A just launched web portal for all things self-drive in North Queensland makes it easy to navigate through the coastal tropics and outback:

The site’s info and many links cater to visitors whether they’re driving by car, campervan, caravan or 4WD. Full of tips, guides and hints for NQ touring, it also offers the lowdown on four popular routes - the Great Tropical Drive, the Overlander’s Way, the Matilda Highway and the Savannah Way.

There’s the usual social media options to share the joys of a road trip - and even a YouTube channel showing some of the best highlights along the way. Drive North Queensland co-ordinator Russell Boswell says the website is an address for anything - from fishing and camping permits to where the best mobile phone coverage can be found.

“It’s about getting connected to the locality you’re entering in the best way. It’s also really easy to click onto the next level of information - from regional attractions say on a Tableland Visitor Information Centre’s site, through to a statewide trip planning site like RACQ, all the way up to a national weather information site,” said Russell Boswell.

For events, the Tourism Queensland funded portal pulls through Events Queensland listings comprehensively, and for accommodation and attractions the site links directly into regional tourism organisations. Travelers can sign up for an e-newsletter from the portal, and ‘ask ahead’ via the social media options.

Holiday Travel TV’s Dianne Costa, who created the video vignettes for the site’s YouTube channel, said the opportunity to film many of the wonderful and breathtaking destinations in North Queensland had been ‘life changing’.

“For two east coast people used to the spoils of city life about to embark on an unknown journey west to the 'dry dusty outback', we were understandably hesitant and unsure as to what lay ahead. But thank goodness we did it! What an amazing and life changing experience. We had never encountered so many friendly and happy people who were all too happy to welcome us and proudly show us their way of life,” she said.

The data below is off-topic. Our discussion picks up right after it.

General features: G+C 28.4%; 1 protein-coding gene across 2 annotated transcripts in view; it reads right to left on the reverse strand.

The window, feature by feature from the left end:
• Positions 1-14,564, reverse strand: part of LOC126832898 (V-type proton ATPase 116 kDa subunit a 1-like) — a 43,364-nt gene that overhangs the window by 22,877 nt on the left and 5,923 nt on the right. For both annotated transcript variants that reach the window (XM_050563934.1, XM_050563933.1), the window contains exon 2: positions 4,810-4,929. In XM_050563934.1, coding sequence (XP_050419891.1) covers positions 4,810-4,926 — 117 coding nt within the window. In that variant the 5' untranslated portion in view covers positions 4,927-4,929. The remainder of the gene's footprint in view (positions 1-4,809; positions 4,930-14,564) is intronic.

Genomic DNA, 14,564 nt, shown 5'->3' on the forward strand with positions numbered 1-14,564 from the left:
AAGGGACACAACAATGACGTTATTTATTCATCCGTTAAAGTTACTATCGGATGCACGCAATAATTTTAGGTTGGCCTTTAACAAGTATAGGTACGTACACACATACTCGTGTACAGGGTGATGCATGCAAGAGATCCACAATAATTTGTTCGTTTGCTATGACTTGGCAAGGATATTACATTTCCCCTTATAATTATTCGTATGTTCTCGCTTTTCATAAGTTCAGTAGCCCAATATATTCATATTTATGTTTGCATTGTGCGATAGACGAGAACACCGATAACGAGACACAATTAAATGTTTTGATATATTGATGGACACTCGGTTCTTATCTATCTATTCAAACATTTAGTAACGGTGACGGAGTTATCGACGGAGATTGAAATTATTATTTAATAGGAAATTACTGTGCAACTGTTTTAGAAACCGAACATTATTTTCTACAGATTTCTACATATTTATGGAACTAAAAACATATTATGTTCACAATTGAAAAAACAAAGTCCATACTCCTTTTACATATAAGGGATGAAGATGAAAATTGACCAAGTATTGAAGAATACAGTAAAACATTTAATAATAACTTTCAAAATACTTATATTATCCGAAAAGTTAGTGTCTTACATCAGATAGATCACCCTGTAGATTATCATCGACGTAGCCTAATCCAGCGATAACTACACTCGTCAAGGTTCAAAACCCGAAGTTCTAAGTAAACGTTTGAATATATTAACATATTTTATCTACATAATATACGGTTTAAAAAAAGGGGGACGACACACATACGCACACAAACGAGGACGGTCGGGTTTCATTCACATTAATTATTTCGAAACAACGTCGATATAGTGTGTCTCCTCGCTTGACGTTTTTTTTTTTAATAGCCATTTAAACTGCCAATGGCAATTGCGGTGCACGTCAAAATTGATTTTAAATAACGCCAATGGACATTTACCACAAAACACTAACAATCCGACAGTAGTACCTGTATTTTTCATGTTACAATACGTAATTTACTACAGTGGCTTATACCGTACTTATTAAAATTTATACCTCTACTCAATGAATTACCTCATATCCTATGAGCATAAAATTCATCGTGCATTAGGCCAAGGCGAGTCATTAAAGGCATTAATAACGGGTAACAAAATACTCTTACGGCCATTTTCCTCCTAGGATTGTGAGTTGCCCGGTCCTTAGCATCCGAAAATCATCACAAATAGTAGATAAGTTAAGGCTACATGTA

Dianne said the drive experience was incredible, especially for two non-grey nomads in their 30s who were unsure what to expect. “We started to notice a pattern in the tourist parks each day too - 5pm happy hour. No matter which outback van park you stay at, at about 5pm many of the visitors would venture out to their outdoor setting with a beer or wine in hand and enjoy their afternoon and reminisce. If you were new to the van park, it wouldn't be long before someone came over and invited you back to their 'place' and next thing there would be a mini party with everyone talking about their adventures and recommending new places to visit.”

Dianne often heard the comment "We were meant to go 'here' but ended up 'there' because everyone kept recommending us to somewhere else and we have loved it".

“For someone like me who always flew to a destination and stayed in nice hotels, I have never enjoyed a travel experience as much as my drive experience through the Queensland outback. It has been a life changing experience and I have met many wonderful new friends (who I still bump in to along the way) and I can't wait until the next time we are back on the road again.

You don't need to be a grey nomad to enjoy life on the road, it could and should be done at any age, young and old, and you will have the most incredible and wonderful memories for a lifetime. So watch the videos to see how you could have these amazing experiences and let the road west and north captivate your senses also.


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